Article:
An international team of scientists including astronomers from the University of Oxford have gained the best view yet of the brightest explosions in the universe. A specialised observatory in Namibia has recorded the most energetic radiation and longest gamma-ray afterglow of a so-called gamma-ray burst (GRB) to date. The observations with the High Energy Stereoscopic System (HESS) challenge the established idea of how gamma-rays are produced in these colossal stellar explosions which are the birth cries of black holes, as the team reports in the journal Science.
Darkest and clearest skies on Earth
‘The HESS observatory is sited under some of the darkest and clearest skies on Earth, in the Khomas highlands in central Namibia,’ says Professor Garret Cotter, leader of the HESS group at Oxford. ‘These conditions allow us to detect the brief flashes of light, lasting only a few billionths of a second, that occur when gamma-rays from space smash into the top of the Earth’s atmosphere.’
‘Gamma-ray bursts are bright X-ray and gamma-ray flashes observed in the sky, emitted by distant extragalactic sources,’ explains Sylvia Zhu, scientist at DESY in Berlin and one of the authors of the paper. ‘They are the biggest explosions in the universe and associated with the collapse of a rapidly rotating massive star to a black hole. A fraction of the liberated gravitational energy feeds the production of an ultrarelativistic blast wave. Their emission is divided into two distinct phases: an initial chaotic prompt phase lasting tens of seconds, followed by a long-lasting, smoothly fading afterglow phase.’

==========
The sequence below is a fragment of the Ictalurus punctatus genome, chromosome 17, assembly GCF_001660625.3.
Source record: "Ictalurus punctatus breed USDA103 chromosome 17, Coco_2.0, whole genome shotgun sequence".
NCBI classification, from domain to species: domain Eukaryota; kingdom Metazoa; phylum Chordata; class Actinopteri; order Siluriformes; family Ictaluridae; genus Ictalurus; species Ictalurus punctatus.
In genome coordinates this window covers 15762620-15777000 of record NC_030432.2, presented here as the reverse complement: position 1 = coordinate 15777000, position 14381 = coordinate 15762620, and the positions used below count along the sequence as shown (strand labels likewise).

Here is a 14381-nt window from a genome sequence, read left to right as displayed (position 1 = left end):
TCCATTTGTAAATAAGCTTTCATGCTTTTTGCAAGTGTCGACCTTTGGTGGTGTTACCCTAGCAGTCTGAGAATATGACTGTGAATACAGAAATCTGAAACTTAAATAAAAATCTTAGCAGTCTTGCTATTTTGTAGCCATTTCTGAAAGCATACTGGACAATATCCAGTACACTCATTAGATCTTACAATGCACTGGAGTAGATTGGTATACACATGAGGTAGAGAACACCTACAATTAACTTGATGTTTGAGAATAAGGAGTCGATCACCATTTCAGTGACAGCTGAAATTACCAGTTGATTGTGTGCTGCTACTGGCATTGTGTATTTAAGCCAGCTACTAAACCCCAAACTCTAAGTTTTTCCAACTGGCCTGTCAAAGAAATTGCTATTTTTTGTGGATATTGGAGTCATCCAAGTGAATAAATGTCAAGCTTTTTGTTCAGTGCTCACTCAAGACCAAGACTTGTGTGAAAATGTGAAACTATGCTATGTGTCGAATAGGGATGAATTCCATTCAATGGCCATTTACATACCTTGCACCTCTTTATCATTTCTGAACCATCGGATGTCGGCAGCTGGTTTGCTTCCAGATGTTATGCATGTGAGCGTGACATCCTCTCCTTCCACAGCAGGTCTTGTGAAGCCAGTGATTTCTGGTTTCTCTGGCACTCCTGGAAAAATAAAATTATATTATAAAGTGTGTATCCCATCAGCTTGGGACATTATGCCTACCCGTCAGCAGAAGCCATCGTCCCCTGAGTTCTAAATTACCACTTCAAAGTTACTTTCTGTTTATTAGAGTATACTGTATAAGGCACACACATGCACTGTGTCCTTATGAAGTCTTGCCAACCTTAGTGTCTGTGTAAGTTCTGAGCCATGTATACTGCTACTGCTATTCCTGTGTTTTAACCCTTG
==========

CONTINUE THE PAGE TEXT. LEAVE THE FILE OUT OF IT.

Closest gamma-ray burst observed so far
On 29 August 2019 the satellites Fermi and Swift detected a gamma-ray burst in the constellation of Eridanus. The event, catalogued as GRB 190829A according to its date of occurrence, turned out to be one of the nearest gamma-ray bursts observed so far, with a distance of about one billion lightyears. For comparison: the typical gamma-ray burst is about 40 billion lightyears away. ‘We were really sitting in the front row when this gamma-ray burst happened,’ explains co-author Andrew Taylor from DESY. ‘Following the alert from the satellites, the HESS telescopes on the ground could then follow the course of explosion in fine detail of the course of the following three nights,’ says Professor Cotter.